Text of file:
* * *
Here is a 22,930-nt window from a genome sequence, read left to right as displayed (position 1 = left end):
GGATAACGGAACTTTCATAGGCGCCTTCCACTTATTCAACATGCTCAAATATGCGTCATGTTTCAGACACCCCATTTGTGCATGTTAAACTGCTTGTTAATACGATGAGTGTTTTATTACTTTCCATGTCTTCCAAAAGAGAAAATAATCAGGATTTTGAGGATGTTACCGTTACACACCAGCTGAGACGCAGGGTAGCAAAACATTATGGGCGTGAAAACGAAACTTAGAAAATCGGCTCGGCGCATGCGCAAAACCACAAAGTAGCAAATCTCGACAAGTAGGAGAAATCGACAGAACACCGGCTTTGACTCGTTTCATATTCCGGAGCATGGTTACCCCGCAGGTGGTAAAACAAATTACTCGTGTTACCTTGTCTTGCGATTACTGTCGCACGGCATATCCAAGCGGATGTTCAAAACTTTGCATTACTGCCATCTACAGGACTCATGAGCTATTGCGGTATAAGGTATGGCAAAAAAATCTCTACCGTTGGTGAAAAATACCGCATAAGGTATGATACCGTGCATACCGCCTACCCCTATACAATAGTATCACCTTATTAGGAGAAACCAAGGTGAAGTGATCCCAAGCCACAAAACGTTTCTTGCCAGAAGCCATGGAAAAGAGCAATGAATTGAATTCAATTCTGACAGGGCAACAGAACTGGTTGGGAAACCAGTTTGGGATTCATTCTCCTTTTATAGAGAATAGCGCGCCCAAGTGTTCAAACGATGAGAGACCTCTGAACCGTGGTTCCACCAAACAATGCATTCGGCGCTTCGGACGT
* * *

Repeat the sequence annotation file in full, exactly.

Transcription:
Here is a 22,930-nt window from a genome sequence, read left to right as displayed (position 1 = left end):
GGATAACGGAACTTTCATAGGCGCCTTCCACTTATTCAACATGCTCAAATATGCGTCATGTTTCAGACACCCCATTTGTGCATGTTAAACTGCTTGTTAATACGATGAGTGTTTTATTACTTTCCATGTCTTCCAAAAGAGAAAATAATCAGGATTTTGAGGATGTTACCGTTACACACCAGCTGAGACGCAGGGTAGCAAAACATTATGGGCGTGAAAACGAAACTTAGAAAATCGGCTCGGCGCATGCGCAAAACCACAAAGTAGCAAATCTCGACAAGTAGGAGAAATCGACAGAACACCGGCTTTGACTCGTTTCATATTCCGGAGCATGGTTACCCCGCAGGTGGTAAAACAAATTACTCGTGTTACCTTGTCTTGCGATTACTGTCGCACGGCATATCCAAGCGGATGTTCAAAACTTTGCATTACTGCCATCTACAGGACTCATGAGCTATTGCGGTATAAGGTATGGCAAAAAAATCTCTACCGTTGGTGAAAAATACCGCATAAGGTATGATACCGTGCATACCGCCTACCCCTATACAATAGTATCACCTTATTAGGAGAAACCAAGGTGAAGTGATCCCAAGCCACAAAACGTTTCTTGCCAGAAGCCATGGAAAAGAGCAATGAATTGAATTCAATTCTGACAGGGCAACAGAACTGGTTGGGAAACCAGTTTGGGATTCATTCTCCTTTTATAGAGAATAGCGCGCCCAAGTGTTCAAACGATGAGAGACCTCTGAACCGTGGTTCCACCAAACAATGCATTCGGCGCTTCGGACGT